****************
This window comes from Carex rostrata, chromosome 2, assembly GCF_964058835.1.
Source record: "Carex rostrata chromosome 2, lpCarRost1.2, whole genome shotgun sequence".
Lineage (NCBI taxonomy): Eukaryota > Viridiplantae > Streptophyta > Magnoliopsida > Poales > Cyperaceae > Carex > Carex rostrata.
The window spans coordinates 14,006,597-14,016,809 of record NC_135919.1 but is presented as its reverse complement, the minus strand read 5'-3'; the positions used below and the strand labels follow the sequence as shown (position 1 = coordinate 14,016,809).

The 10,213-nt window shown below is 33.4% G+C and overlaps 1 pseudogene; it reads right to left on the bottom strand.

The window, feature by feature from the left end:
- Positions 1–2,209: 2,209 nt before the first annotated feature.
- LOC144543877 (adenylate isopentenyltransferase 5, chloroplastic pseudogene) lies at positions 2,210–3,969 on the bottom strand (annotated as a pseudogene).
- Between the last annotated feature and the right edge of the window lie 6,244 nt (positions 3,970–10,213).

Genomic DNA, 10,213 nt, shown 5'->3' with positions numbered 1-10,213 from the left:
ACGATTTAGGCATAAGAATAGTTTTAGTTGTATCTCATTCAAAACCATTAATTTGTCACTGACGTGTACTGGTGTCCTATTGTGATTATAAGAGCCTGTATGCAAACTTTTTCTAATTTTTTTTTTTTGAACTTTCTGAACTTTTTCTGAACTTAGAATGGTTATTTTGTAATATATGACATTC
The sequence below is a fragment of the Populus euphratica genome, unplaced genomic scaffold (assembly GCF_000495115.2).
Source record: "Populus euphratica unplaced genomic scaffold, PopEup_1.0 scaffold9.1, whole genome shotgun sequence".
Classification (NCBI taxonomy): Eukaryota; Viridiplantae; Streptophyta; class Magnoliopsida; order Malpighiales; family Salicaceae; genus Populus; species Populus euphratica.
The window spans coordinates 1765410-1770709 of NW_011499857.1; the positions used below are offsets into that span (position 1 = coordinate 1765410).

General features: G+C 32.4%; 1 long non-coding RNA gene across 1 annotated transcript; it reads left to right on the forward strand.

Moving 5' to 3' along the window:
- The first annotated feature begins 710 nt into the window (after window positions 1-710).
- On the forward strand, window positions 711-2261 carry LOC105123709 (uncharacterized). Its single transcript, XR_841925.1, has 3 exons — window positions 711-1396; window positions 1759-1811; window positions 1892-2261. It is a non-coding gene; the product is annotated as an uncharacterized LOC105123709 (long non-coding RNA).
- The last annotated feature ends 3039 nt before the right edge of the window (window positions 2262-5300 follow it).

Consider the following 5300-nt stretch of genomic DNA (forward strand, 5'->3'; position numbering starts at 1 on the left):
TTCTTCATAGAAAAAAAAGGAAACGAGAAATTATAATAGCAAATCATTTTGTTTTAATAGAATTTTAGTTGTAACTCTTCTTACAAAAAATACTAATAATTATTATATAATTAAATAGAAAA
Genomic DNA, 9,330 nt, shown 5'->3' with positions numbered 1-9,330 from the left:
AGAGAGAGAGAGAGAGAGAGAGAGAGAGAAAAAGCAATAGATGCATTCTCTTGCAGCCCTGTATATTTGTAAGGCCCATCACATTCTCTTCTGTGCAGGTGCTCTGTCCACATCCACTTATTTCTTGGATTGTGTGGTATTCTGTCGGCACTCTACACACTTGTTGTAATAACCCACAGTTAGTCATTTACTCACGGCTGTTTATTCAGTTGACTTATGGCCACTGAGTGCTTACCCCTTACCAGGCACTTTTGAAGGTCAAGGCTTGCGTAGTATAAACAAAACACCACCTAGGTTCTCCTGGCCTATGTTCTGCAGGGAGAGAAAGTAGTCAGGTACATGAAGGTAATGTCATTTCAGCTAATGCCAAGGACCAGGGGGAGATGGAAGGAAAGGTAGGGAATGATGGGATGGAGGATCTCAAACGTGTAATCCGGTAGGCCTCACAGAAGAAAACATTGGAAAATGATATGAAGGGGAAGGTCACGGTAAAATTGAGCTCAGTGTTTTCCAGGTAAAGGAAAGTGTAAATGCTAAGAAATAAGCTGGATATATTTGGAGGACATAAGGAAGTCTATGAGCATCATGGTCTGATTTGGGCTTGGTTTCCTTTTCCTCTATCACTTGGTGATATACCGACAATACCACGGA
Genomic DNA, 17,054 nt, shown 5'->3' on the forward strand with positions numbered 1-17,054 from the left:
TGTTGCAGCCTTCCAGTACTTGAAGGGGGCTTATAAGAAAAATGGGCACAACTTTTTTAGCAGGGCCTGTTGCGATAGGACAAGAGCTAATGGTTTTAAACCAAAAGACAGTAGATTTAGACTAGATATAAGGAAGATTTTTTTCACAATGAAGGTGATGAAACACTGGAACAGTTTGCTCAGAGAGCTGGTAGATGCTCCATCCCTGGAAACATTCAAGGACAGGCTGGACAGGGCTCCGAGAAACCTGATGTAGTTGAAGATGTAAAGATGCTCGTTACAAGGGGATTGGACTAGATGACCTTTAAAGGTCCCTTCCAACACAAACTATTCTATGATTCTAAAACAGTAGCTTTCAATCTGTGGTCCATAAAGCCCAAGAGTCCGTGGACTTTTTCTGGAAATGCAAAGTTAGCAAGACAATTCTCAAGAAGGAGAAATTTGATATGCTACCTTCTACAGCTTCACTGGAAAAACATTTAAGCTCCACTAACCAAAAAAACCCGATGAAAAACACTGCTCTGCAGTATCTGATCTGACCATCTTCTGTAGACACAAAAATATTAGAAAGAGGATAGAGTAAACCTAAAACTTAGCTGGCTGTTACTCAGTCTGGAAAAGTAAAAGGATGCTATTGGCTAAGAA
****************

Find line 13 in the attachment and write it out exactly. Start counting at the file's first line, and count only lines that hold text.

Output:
Source record: "Populus euphratica unplaced genomic scaffold, PopEup_1.0 scaffold9.1, whole genome shotgun sequence".